Since running the Brighton Marathon earlier on in the year I’ve shied away from my running training, as some of ou might be aware running that kind of distance & the pain& aching that is involved before, during & definitely after tends to put you off doing anymore running for a while! One thing though that did crop in conversations with fellow runners is Fartlek training. Some people swore by, others – myself included seemed a little clueless about it!
So, what is Fartlek Training?
Fartlek, is a form of interval or speed training that can be effective in improving your speed and endurance – and comes from the Swedish term meaing ‘speed play’. Fartlek training involves varying your pace throughout your run, alternating between fast & slow paces. Unlike other training methods Fartlek is unstructured in that it tends not to involve specific defined segments of time or speed.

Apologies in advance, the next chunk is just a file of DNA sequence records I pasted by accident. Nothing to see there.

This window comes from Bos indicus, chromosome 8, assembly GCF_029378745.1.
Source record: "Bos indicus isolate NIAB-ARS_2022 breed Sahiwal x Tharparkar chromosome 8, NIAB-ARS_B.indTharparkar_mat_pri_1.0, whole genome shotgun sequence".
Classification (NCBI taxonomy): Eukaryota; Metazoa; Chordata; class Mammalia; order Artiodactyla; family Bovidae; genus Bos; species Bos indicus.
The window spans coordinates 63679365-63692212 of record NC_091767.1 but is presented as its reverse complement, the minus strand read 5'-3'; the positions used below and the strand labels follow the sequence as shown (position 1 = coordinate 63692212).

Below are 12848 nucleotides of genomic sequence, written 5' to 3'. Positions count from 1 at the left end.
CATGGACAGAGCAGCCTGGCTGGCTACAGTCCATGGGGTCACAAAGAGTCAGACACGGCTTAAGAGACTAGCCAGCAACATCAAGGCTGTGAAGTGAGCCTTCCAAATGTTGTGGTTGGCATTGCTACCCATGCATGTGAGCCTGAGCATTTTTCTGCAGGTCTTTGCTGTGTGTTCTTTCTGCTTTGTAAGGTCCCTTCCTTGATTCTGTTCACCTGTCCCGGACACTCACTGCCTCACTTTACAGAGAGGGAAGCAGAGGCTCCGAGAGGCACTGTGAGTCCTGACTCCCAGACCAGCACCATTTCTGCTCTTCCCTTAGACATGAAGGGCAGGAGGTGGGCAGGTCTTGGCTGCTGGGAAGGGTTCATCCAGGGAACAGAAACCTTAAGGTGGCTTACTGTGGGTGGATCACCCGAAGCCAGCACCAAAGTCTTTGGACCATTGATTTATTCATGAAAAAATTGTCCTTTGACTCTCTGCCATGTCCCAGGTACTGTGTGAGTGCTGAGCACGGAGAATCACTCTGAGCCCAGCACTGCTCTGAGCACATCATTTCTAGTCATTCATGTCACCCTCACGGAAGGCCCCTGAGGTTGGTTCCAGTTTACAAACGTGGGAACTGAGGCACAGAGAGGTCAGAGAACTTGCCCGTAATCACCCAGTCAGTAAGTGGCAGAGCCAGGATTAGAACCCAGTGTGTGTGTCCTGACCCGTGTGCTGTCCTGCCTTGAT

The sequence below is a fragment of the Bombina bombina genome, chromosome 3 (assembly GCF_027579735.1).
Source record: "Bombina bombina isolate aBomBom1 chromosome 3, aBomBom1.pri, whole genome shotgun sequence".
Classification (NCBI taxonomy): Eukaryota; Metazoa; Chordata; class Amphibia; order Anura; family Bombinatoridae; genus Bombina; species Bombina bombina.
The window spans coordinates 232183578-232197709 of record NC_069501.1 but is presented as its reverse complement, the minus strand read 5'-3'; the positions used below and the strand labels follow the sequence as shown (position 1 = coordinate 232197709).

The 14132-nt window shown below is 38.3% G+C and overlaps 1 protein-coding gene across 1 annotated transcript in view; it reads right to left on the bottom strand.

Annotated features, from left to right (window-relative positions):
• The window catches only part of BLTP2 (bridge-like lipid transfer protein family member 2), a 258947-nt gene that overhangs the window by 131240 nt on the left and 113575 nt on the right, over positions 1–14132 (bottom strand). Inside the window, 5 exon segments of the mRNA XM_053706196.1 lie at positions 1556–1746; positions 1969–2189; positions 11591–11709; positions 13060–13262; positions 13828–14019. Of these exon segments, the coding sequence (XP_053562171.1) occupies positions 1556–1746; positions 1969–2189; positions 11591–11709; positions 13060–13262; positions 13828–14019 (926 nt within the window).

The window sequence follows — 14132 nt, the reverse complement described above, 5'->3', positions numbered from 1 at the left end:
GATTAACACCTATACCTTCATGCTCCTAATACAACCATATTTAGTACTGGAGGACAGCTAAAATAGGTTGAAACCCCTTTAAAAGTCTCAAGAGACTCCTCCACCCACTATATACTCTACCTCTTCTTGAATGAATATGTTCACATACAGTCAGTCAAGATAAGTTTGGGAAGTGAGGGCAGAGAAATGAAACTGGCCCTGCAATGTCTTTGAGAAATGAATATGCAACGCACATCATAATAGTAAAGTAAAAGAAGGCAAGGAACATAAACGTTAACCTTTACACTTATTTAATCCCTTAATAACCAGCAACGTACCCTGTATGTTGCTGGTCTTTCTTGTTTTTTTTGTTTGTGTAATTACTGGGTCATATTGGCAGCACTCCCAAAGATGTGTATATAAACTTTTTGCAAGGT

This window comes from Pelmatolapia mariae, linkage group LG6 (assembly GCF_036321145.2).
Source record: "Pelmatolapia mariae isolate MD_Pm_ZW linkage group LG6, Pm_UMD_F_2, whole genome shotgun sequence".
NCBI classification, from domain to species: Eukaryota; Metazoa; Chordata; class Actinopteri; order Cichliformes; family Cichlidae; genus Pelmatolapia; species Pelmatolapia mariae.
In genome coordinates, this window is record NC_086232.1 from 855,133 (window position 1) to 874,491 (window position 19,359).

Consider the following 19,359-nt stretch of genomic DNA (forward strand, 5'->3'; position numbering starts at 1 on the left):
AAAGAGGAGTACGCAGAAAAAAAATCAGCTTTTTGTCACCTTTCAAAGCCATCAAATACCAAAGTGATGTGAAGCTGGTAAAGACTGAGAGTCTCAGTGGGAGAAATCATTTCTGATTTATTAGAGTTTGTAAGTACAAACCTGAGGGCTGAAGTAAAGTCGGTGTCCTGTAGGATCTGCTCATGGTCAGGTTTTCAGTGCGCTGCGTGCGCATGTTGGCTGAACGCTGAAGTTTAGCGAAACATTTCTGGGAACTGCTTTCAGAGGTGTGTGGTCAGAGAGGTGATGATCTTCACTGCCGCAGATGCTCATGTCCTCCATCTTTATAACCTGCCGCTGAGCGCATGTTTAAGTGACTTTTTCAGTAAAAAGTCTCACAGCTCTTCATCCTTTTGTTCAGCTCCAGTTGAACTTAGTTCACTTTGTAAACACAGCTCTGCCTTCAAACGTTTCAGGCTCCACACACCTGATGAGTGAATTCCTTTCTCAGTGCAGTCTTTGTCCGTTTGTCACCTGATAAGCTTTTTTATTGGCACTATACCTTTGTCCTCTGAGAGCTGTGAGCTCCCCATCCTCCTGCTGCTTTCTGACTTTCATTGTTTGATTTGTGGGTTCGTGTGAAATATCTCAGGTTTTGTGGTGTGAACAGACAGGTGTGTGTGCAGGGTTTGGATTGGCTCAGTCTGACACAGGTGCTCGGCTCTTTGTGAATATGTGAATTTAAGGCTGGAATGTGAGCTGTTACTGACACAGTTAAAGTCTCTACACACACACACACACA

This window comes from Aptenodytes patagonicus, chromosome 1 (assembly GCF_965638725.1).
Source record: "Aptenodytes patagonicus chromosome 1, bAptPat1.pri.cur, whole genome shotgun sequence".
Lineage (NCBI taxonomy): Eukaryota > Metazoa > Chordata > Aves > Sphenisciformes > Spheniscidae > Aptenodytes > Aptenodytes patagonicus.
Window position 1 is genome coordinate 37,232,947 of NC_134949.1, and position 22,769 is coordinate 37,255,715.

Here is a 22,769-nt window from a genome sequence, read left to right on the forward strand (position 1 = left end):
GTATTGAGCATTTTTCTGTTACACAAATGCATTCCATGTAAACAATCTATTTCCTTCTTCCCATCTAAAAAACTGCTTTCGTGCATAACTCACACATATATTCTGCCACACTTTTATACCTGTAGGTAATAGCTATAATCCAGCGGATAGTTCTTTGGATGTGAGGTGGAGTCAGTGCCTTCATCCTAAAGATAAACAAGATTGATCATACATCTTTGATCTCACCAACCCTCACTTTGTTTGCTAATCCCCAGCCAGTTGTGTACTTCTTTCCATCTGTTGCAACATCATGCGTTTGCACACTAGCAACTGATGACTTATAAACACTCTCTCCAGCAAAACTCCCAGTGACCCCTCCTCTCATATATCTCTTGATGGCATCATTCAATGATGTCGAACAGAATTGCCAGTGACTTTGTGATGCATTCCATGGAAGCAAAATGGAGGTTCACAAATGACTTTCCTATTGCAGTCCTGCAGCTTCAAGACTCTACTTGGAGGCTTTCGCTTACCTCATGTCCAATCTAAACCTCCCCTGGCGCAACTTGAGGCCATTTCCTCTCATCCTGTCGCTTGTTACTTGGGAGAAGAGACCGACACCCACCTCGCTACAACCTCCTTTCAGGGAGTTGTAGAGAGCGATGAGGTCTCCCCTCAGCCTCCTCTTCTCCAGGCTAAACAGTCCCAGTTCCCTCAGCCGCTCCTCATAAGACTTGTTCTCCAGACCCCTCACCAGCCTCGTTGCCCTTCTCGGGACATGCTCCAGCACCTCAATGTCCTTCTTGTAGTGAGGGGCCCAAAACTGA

How do you do it?
Start your run as normal, include a short warm up as needed.
After a 5-10 minutes at your normal running pace (able to hold a conversation) start running at harder faster pace, almost a sprint but not quite. If running outdoors try & pick a landmark to run too (lamp post, road sign, rubbish bin etc…) You shouldn’t run any longer than 30-45 seconds or roughly 200 metres at this pace.
Once you’ve hit that landmark, distance or time, drop back to your normal running pace (or just below normal running pace) & recover. Allow yourself 3-5 mintues to recover & return to normal running pace. Once you have done this, pick a new landmark and repeat. Keep doing this for the duration of the training period (30-50 minutes max).
Why do it?
It’s perfect for testing your strength & endurance and is great for improving your speed running & race times. It increases your cardio capacity & recovery times by placing a little more stress on the body than conventional paced timed running.
It also provides lots of flexibility within the workout so you can adjust it to your chosen level of fitness or goal. Low intensity for tapering or after race recovery running. High as part of pre-race training.